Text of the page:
While some theoretical physicists make predictions about astrophysics and the behavior of stars and galaxies, others work in the realm of the very small, which includes quantum physics. Such is the case at the University of California, Santa Barbara (UC Santa Barbara), where theoretical physicists at the Kavli Institute for Theoretical Physics (KITP) cover the range of questions in physics.
Recently, theoretical physicists at KITP have made important strides in studying a concept in quantum physics called quantum entanglement, in which electron spins are entangled with each other. Using computers to calculate the extreme version of quantum entanglement—how the spin of every electron in certain electronic materials could be entangled with another electron's spin—the research team found a way to predict this characteristic. Future applications of the research are expected to benefit fields such as information technology.
"Quantum entanglement is a strange and non-intuitive aspect of the quantum theory of matter, which has puzzled and intrigued physicists since the earliest days of the quantum theory," says Leon Balents, senior author of a recent paper on this topic published in Nature Physics. Balents is a professor of physics and a permanent member of KITP.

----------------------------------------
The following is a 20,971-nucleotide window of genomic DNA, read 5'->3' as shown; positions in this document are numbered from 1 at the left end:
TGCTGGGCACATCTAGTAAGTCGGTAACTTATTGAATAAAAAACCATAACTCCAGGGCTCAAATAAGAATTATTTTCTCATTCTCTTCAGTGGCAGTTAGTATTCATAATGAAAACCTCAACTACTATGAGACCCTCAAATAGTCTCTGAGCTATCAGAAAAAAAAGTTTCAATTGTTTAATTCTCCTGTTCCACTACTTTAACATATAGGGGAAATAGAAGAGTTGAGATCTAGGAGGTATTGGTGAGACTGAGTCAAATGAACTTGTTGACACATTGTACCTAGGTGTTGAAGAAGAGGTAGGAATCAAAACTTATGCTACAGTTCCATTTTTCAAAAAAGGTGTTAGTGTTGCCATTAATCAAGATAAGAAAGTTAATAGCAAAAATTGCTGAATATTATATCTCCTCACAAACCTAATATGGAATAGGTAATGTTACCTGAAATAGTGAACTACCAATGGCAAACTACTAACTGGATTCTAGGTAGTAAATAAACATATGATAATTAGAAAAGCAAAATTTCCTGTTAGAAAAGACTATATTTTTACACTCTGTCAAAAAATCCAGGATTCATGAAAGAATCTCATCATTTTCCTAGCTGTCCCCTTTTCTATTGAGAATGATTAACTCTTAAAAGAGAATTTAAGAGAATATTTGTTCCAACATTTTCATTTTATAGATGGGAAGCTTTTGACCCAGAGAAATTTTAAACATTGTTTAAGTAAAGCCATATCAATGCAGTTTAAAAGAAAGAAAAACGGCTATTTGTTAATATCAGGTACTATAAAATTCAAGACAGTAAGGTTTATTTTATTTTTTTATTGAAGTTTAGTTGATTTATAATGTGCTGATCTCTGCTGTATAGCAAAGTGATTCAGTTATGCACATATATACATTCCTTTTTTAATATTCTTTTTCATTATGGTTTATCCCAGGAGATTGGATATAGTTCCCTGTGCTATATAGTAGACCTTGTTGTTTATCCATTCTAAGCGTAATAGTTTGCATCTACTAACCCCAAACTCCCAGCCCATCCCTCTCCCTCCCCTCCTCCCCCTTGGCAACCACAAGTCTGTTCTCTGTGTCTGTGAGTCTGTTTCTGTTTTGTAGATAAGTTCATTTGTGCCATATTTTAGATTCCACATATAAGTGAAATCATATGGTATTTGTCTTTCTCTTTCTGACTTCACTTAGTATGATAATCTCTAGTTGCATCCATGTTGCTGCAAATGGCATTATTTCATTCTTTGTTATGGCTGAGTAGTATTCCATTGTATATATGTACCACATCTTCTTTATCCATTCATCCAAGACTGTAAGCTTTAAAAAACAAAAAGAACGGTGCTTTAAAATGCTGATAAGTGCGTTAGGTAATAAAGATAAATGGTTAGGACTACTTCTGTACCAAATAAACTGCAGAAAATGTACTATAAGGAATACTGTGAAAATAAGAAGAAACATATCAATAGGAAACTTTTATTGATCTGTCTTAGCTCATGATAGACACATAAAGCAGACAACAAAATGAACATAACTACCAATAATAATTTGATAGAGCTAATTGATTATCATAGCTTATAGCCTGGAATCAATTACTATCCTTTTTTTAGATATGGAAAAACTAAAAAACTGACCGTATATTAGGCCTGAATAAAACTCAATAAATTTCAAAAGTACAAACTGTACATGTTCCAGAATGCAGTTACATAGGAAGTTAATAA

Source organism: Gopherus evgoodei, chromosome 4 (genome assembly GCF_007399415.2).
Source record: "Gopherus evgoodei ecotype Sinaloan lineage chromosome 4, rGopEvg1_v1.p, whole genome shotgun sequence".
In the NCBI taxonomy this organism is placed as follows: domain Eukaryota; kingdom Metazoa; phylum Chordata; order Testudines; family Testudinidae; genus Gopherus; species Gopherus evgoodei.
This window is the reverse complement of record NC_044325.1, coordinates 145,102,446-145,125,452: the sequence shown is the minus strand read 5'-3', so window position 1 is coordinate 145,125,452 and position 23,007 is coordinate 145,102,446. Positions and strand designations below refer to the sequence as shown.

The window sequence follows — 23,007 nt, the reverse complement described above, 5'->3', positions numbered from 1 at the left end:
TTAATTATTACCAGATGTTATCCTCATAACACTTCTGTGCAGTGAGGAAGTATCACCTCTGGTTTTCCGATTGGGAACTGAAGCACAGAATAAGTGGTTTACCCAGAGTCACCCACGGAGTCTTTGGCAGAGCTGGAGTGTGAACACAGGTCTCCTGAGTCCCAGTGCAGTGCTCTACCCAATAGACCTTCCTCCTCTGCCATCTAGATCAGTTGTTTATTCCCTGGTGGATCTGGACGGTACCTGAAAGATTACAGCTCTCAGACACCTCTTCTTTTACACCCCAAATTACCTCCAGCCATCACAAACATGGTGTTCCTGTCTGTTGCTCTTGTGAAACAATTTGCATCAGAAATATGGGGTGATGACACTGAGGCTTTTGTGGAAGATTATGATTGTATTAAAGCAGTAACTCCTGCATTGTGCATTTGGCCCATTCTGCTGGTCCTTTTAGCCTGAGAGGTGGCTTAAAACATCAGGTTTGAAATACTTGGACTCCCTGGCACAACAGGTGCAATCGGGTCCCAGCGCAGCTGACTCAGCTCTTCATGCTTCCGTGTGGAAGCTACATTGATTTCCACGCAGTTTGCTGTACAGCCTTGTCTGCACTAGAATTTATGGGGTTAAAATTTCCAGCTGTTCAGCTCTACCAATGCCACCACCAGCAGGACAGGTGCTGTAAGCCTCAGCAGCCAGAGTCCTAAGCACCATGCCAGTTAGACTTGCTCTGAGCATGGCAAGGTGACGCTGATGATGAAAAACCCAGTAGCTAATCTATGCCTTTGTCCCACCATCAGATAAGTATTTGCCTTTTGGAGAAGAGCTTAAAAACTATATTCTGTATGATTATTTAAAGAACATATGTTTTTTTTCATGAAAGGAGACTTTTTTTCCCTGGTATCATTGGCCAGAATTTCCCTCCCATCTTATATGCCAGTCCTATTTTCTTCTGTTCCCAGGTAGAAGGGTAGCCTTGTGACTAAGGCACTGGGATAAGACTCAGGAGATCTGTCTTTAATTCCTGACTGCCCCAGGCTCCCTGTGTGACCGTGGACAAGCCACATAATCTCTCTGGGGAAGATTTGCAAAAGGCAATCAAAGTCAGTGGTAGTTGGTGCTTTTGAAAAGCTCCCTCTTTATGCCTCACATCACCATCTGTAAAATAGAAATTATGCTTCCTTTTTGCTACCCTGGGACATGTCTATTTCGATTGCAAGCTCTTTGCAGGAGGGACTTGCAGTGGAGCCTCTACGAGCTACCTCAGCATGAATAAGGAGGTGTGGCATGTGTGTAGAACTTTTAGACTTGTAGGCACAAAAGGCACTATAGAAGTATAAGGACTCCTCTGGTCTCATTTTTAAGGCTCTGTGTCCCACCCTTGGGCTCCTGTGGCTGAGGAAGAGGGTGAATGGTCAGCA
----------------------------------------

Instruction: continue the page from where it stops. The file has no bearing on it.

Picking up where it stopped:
Quantum entanglement represents the extent to which measurement of one part of a system affects the state of another; for example, measurement of one electron influences the state of another that may be far away, explains Balents. In recent years, scientists have realized that entanglement of electrons is present in varying degrees in solid materials. Taking this notion to the extreme is the "quantum spin liquid," a state of matter in which every electron spin is entangled with another.
Balents says that quantum spin liquids are being sought in experiments on natural and artificial minerals. A key question posed by physicists is how to calculate theoretically which materials are quantum spin liquids. "In our paper, we provide an answer to this question, showing that a precise quantitative measure of ‘long-range' entanglement can be calculated for realistic models of electronic materials," says Balents.
"Our results provide a smoking gun signature of this special type of entanglement that determines whether or not a given material is a quantum spin liquid," explains Balents. The results prove that an emblematic example of this type of problem—material with electron spins residing on the "kagome lattice"—is indeed a quantum spin liquid, according to Balents. The kagome lattice is a pattern of electron spins named after a type of Japanese fishing basket that this arrangement of spins resembles.
"We expect the technique we developed to have broad applications in the search for these unique quantum states, which in the future may have remarkable applications in information technologies," says Balents.